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Red Cloud poised to overachieve again

The return of the Magnificent Dozen

 

 

Football season is just a few weeks away. All attention will be focused on one team, Red Cloud Indian School, on Coach Duane Big Crow, and on his amazing one-man scoring machine, Russell Leader Charge.

In a Lakota world where basketball is king, and I admit it is the sport I know best and the sport I cover most comprehensively, Leader Charge is a pretty darn good basketball player. He is quick and smooth and explosively athletic. But he never seems to take that final step in basketball to impose himself enough to be the critical difference for the Crusaders when the game is on the line. Not so in football.

That Leader Charge was not named the best football player in South Dakota last year is pretty inexcusable. Given all the Wasicu kids that have been selected as such, would it have really hurt to overcome pigheaded bias just this one time and acknowledge him as the best? What player ran the football like he did, scored the touchdowns like he did? Well, the answer would be nobody. So, then, who beat him out for Mr. Football? The same kid who would beat him out any year—the best player who isn’t Lakota.

Beyond the excellence of Leader Charge is the remarkable job done by Head Coach Duane Big Crow. The best thing about “Syrup,” is he is just a guy, not an academic, not a teacher, just a guy who knows his job, knows how football works, and more than anything else, knows how to connect with his players and treat them with compassion and respect, while still demanding dedication and discipline. Such a talent can’t be taught; Coach Big Crow was just born with it.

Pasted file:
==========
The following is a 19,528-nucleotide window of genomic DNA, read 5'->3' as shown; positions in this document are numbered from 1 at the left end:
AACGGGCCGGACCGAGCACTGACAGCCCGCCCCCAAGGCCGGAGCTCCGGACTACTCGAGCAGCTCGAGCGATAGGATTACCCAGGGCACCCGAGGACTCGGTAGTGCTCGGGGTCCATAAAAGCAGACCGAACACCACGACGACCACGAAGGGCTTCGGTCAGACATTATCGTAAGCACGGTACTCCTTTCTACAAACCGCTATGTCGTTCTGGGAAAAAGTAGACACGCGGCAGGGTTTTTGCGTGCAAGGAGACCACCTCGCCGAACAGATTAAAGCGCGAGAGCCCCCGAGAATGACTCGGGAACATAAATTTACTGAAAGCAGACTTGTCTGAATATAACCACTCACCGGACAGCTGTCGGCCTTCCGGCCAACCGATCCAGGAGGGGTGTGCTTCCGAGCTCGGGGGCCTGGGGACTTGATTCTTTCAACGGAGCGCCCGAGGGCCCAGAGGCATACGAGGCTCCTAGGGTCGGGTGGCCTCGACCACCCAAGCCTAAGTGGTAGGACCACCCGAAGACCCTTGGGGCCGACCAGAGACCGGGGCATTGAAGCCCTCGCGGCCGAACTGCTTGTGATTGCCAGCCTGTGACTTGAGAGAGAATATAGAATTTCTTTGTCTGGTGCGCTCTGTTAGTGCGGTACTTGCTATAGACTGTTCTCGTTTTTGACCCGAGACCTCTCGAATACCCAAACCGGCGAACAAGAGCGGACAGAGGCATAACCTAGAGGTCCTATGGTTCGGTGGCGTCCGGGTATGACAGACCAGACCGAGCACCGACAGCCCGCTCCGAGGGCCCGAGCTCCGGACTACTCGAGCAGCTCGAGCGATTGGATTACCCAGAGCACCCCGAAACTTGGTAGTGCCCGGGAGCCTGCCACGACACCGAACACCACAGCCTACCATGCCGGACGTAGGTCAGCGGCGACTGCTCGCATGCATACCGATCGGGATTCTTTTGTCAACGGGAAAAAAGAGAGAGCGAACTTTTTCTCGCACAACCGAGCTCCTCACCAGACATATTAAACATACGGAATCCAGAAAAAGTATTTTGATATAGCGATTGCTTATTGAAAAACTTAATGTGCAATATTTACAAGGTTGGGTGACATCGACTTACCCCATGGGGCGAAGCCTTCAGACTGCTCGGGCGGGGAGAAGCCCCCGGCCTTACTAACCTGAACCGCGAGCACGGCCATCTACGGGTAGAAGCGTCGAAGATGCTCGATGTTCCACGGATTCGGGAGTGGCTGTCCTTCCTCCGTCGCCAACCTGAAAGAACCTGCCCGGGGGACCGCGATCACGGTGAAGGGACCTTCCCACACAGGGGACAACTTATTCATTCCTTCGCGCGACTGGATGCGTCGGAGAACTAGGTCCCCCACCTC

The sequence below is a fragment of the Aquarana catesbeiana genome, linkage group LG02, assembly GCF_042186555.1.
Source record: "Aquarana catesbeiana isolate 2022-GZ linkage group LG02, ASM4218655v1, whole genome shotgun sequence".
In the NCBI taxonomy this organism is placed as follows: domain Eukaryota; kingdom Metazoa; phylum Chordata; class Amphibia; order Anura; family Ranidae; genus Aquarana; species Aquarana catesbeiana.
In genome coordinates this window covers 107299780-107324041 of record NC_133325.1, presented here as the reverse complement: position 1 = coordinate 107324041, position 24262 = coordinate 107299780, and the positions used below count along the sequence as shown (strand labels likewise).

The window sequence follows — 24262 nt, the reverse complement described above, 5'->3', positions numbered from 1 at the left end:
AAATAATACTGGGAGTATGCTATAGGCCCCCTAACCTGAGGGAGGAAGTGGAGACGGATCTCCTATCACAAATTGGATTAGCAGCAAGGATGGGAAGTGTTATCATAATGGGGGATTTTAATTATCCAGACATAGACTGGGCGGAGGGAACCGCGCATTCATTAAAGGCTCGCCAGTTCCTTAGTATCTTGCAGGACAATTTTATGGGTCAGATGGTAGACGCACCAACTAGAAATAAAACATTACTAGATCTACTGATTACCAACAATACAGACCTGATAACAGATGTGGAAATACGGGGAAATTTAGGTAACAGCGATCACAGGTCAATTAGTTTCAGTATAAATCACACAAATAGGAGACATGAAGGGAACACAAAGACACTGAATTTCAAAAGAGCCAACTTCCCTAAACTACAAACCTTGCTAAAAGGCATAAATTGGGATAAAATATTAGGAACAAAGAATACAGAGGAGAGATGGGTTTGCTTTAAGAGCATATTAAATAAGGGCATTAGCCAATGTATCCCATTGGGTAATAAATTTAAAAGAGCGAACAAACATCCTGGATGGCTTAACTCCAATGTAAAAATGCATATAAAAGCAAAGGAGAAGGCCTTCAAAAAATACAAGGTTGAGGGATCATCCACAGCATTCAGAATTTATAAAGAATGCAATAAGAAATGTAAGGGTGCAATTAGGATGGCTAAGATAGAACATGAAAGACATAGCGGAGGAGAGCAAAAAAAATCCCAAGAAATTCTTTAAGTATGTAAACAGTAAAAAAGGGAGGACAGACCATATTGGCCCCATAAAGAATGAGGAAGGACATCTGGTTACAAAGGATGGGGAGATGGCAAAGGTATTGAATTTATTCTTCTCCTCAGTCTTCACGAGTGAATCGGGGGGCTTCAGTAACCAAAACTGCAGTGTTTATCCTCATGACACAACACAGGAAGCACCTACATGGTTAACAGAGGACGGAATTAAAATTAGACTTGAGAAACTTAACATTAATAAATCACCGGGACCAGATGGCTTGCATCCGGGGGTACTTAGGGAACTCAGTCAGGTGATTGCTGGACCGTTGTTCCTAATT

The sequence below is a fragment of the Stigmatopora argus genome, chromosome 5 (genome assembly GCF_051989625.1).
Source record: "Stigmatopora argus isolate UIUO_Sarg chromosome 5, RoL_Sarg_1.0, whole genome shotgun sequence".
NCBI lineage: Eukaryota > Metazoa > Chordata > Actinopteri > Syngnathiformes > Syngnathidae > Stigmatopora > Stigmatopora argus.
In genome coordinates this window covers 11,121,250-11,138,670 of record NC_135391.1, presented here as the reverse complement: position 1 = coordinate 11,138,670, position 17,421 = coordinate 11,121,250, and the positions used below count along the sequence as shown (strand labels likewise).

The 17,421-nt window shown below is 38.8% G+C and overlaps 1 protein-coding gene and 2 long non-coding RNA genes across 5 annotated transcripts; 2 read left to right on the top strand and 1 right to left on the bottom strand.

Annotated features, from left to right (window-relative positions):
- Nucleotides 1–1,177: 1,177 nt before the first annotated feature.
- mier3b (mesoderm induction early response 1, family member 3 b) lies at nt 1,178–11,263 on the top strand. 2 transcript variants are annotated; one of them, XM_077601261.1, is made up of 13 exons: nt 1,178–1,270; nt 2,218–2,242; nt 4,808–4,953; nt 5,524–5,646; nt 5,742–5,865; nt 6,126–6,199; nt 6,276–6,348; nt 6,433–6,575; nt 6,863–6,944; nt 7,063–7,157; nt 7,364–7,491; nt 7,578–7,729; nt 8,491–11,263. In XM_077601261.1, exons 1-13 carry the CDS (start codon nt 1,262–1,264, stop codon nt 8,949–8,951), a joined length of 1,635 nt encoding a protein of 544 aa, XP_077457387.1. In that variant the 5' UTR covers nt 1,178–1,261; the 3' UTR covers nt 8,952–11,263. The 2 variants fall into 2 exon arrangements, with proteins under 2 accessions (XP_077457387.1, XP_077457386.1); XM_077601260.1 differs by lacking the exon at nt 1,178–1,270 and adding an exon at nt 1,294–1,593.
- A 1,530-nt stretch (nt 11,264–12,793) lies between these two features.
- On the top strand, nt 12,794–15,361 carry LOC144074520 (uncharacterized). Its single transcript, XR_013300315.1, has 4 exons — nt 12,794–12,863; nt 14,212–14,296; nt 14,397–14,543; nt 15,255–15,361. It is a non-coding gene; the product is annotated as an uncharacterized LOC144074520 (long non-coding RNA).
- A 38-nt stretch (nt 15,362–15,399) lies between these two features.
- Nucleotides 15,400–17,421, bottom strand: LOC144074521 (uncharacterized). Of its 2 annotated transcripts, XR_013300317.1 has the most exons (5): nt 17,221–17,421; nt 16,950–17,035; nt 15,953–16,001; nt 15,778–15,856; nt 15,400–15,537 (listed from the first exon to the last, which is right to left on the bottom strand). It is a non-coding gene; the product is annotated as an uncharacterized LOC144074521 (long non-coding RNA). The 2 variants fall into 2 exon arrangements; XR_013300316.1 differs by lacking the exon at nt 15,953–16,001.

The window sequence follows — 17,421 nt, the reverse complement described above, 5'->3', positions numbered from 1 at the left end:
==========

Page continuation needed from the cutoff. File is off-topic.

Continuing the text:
Given a chance to be the Head Coach, he took a team with really only 12 players, and he competed at 11-man football, and he beat good teams with full rosters, on a winning streak that propelled the Crusaders into the playoffs.

I have never cried before about a team losing, and there are many teams out there, Wasicu and Lakota, I have loved over the years, but I could not hold back tears when Red Cloud lost to Aberdeen Roncalli in the first round of last year’s play-offs. They went down in spectacular fashion, like the Lakota warriors they are, but it seemed a cruel universe that would not more deeply reward such courage and heart from a dozen boys from a small reservation school. The one good thing about the loss, was the players and coaches on the Roncalli side, although happy to win, mostly understood who these Red Cloud players were, what they had accomplished, and they marveled at the skill of Leader Charge and Ale Rama to zip through holes for huge breakaways.

What is seldom mentioned is how hard the Red Cloud line worked to keep them in games. Those boys played both sides of the ball, in the trenches where they are not noticed, where the glory is seldom doled out, and they gave the backfield just enough cracks to romp for decision altering gains, and they toughened up and beat Lead/Deadwood on a goal line stand for the ages. My reporting on three Red Cloud games got me a first place award in sports writing from the SD Newspaper Association, but not only did that team provide me with the drama, the excellence that gave me something to write about, they inspired me to write about it in a way that brought their season to life.

Maybe the football-powers-that-be forgot to honor that great season and a great coach and a roster of winners who never knew quit, but almost all those kids are back, a year older and stronger, and they may never win a state championship with so thin a bench, but they will provide us with another season much like the previous season, full of hair raising exploits, and that means they are the best entertainment ticket in town, bar none. I plan on not missing a single game they play.

(James Giago Davies is an enrolled member of the Oglala Lakota Tribe. He can be reached at skindiesel@msn.com)


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